US hits out at UN’s penchant for taking business-class trips

AFP, UNITED NATIONS

Tue, Mar 19, 2013 - Page 7

The US is taking aim at “excessive” business-class air travel by UN staff as it presses a campaign to restrain the global body’s multibillion dollar budget.

Complaints by the US and other cash-strapped Western nations have been bolstered by revelations that nearly three-quarters of the money spent on air fares at UN headquarters goes to business class.

That is “clearly unjustifiable,” said US Envoy for UN Management and Reform Joseph Torsella, who since 2011 has been leading the US’ war on “waste” at the UN.

Rules on business-class travel are “out of whack” and the failure to enact “common sense and overdue reforms is creating a system that is ripe for abuse,” he said.

The UN spent at least US$769 million of its general budget of more than US$5 billion in 2010 and 2011 moving officials and staff around the world, UN figures show. The UN Department of Peacekeeping Operations spent another US$200 million.

About US$54 million of the US$74 million in air tickets bought at the main headquarters in New York and Geneva were business class. Diplomats say the figure is probably much higher as no clear figures have been given.

Most UN staff travel under a 1990 system where a lump sum of 75 percent of the full economy class fare can be given. UN auditors estimate that this now costs 83 percent more than regular fares.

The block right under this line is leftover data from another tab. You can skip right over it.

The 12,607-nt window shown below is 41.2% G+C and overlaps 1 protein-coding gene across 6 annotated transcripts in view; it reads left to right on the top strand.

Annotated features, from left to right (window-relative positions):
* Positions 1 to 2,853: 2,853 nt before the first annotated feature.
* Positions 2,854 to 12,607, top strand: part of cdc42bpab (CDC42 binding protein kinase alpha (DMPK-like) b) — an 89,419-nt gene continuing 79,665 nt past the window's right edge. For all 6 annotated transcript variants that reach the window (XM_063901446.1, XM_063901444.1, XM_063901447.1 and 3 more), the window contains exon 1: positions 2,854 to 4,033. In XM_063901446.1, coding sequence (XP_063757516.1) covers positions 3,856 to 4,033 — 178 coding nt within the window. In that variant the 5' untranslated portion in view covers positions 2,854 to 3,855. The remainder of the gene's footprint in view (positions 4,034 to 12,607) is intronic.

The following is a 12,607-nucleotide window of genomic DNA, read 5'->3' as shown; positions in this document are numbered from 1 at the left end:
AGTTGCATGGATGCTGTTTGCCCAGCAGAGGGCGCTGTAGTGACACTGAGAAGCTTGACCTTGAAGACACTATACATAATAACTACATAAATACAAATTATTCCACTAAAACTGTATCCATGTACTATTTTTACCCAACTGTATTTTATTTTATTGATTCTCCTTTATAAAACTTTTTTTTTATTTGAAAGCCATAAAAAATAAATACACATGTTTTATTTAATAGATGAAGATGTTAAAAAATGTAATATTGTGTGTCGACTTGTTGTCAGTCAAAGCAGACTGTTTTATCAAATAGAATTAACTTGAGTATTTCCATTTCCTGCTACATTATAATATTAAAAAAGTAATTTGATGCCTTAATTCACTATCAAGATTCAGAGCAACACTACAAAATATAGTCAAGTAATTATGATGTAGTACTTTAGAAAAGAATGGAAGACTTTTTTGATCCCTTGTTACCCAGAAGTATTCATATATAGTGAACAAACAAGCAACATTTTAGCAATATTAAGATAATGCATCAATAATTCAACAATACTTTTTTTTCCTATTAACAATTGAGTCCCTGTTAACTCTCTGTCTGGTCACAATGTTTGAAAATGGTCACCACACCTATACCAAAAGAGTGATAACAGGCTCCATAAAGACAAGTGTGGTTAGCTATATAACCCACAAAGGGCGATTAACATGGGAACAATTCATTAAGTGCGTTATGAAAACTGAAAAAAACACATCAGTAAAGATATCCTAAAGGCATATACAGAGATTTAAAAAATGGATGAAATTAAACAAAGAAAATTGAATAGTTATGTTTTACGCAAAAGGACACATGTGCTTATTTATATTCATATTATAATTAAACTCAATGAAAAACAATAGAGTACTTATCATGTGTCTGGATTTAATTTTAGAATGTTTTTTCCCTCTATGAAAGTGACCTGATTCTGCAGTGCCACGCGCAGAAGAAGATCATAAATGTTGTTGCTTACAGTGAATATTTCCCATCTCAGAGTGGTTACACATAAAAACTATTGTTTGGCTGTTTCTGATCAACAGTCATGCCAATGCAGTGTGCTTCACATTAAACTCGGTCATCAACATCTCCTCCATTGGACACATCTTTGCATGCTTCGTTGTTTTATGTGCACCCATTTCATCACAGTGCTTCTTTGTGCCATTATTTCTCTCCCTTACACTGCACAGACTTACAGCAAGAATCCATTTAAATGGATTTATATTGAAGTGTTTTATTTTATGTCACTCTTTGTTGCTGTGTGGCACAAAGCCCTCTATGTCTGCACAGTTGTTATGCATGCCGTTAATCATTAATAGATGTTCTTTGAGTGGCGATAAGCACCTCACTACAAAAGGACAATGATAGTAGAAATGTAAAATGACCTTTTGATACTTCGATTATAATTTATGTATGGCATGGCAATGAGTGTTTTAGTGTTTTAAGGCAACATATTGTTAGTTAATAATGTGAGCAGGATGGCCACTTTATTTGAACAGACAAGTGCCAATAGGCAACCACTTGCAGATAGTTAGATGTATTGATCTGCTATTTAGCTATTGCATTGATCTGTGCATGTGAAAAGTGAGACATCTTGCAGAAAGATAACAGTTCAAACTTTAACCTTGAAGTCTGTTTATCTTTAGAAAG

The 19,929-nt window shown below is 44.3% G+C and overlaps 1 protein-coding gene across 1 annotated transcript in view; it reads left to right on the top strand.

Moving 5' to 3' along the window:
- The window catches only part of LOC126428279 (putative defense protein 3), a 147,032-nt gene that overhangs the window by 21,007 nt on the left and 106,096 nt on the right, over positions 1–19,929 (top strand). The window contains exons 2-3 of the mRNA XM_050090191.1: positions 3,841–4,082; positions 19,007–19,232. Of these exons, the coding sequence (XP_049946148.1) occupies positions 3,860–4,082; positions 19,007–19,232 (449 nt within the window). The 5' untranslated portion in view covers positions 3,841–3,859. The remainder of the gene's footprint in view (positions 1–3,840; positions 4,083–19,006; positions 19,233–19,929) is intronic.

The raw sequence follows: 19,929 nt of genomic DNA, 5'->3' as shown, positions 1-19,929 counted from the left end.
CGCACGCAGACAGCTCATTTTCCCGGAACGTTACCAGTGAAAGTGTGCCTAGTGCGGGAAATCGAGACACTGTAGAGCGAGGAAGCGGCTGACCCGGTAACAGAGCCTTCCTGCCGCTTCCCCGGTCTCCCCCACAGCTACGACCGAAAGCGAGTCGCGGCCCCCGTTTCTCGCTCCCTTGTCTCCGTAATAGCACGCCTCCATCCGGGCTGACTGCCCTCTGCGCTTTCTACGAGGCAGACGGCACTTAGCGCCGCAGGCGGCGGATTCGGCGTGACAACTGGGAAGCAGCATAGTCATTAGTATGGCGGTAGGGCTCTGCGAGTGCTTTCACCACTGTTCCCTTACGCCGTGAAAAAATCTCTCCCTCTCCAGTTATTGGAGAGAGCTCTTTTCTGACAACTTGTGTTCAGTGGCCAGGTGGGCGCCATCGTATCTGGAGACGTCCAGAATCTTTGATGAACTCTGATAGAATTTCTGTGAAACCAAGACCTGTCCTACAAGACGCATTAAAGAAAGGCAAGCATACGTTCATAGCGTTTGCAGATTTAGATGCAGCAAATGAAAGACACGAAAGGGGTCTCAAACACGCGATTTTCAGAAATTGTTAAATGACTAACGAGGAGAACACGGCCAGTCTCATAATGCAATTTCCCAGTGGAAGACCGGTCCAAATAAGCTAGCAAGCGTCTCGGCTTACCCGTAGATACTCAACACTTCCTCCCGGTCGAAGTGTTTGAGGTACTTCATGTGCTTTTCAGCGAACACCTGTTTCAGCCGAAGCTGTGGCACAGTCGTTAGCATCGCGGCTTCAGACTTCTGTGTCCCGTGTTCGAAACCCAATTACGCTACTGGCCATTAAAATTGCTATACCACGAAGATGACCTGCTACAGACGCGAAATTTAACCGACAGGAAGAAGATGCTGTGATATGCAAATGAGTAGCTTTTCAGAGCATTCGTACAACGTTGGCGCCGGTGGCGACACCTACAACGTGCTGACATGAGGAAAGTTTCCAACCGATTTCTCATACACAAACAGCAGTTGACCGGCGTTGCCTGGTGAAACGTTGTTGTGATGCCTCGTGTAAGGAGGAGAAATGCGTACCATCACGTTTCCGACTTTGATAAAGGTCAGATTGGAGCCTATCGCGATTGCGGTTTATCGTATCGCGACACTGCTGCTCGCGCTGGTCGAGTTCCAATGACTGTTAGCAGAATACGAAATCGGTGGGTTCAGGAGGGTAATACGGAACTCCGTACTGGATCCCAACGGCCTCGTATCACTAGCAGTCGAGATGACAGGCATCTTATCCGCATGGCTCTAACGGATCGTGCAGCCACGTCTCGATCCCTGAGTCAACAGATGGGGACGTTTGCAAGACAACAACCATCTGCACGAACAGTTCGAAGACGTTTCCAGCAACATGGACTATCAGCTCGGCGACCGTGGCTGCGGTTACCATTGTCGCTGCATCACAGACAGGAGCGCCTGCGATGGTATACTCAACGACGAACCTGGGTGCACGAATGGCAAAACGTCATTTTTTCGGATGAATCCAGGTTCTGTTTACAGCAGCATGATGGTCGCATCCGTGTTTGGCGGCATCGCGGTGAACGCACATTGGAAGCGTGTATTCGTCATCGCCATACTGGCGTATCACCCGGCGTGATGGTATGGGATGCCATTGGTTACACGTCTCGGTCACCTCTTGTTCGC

The UN has about 30 different outside travel agencies and so does not get economies of scale and hardly uses online booking, Torsella said.

UN staff can claim business class for any nine-hour trip, even if they arrange a stopover to make it longer. The US government only allows business class for 14 hours in the air. Torsella also questions giving UN staff a daily allowance for time spent flying.

“When you look at these things, the business-class use, the lump sum, the daily subsistence allowance, these loopholes, the conclusion seems inescapable that taxpayers are not getting value for their dollars and neither is the UN,” Torsella said.

UN Secretary-General Ban Ki-moon last year recommended just “encouraging” greater use of teleconferences, that anyone going to a training course should fly economy and ending the daily allowance for time in the air.

These ideas have “languished” because of wider political battles between the 193 members states on the UN General Assembly’s Budget Committee, which sets the rules, Torsella said.

He added that taking 10 percent off the travel bill could buy 15.4 million anti-malaria nets.

“Pick your continent and pick your issue and ask: ‘Is the UN doing absolutely everything that needs to be done?’ The answer is surely going to be no,” he said.